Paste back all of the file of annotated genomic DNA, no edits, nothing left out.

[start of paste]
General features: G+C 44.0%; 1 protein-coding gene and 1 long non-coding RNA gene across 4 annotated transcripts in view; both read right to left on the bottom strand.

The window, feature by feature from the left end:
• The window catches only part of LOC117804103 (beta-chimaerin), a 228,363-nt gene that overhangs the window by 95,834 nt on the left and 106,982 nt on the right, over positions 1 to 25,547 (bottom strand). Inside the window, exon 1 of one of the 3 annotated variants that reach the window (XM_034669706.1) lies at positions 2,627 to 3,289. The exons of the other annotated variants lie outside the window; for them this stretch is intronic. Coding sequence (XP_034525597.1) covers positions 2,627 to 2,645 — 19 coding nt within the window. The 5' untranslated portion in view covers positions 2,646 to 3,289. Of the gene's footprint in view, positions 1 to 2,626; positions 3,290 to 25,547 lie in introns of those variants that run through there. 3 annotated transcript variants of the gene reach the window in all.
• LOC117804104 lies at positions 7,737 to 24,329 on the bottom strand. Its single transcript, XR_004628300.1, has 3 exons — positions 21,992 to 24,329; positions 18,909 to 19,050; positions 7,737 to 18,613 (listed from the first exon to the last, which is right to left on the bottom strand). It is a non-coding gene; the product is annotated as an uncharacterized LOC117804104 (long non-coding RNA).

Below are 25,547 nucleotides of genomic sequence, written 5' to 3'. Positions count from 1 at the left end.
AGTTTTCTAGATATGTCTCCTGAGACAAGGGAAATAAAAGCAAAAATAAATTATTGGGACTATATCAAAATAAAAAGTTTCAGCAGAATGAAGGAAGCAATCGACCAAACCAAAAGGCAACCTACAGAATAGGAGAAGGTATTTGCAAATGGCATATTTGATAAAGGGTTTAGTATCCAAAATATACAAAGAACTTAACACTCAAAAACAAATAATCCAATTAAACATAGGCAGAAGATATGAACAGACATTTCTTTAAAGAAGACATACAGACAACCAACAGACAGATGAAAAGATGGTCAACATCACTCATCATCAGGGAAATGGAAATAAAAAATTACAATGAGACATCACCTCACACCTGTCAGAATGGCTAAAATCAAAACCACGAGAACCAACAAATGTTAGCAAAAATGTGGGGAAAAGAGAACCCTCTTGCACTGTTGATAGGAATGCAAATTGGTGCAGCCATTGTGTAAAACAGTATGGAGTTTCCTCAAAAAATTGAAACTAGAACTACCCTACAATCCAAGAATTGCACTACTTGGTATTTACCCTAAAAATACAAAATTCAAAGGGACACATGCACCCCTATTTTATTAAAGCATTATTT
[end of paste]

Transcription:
General features: G+C 44.0%; 1 protein-coding gene and 1 long non-coding RNA gene across 4 annotated transcripts in view; both read right to left on the bottom strand.

The window, feature by feature from the left end:
• The window catches only part of LOC117804103 (beta-chimaerin), a 228,363-nt gene that overhangs the window by 95,834 nt on the left and 106,982 nt on the right, over positions 1 to 25,547 (bottom strand). Inside the window, exon 1 of one of the 3 annotated variants that reach the window (XM_034669706.1) lies at positions 2,627 to 3,289. The exons of the other annotated variants lie outside the window; for them this stretch is intronic. Coding sequence (XP_034525597.1) covers positions 2,627 to 2,645 — 19 coding nt within the window. The 5' untranslated portion in view covers positions 2,646 to 3,289. Of the gene's footprint in view, positions 1 to 2,626; positions 3,290 to 25,547 lie in introns of those variants that run through there. 3 annotated transcript variants of the gene reach the window in all.
• LOC117804104 lies at positions 7,737 to 24,329 on the bottom strand. Its single transcript, XR_004628300.1, has 3 exons — positions 21,992 to 24,329; positions 18,909 to 19,050; positions 7,737 to 18,613 (listed from the first exon to the last, which is right to left on the bottom strand). It is a non-coding gene; the product is annotated as an uncharacterized LOC117804104 (long non-coding RNA).

Below are 25,547 nucleotides of genomic sequence, written 5' to 3'. Positions count from 1 at the left end.
AGTTTTCTAGATATGTCTCCTGAGACAAGGGAAATAAAAGCAAAAATAAATTATTGGGACTATATCAAAATAAAAAGTTTCAGCAGAATGAAGGAAGCAATCGACCAAACCAAAAGGCAACCTACAGAATAGGAGAAGGTATTTGCAAATGGCATATTTGATAAAGGGTTTAGTATCCAAAATATACAAAGAACTTAACACTCAAAAACAAATAATCCAATTAAACATAGGCAGAAGATATGAACAGACATTTCTTTAAAGAAGACATACAGACAACCAACAGACAGATGAAAAGATGGTCAACATCACTCATCATCAGGGAAATGGAAATAAAAAATTACAATGAGACATCACCTCACACCTGTCAGAATGGCTAAAATCAAAACCACGAGAACCAACAAATGTTAGCAAAAATGTGGGGAAAAGAGAACCCTCTTGCACTGTTGATAGGAATGCAAATTGGTGCAGCCATTGTGTAAAACAGTATGGAGTTTCCTCAAAAAATTGAAACTAGAACTACCCTACAATCCAAGAATTGCACTACTTGGTATTTACCCTAAAAATACAAAATTCAAAGGGACACATGCACCCCTATTTTATTAAAGCATTATTT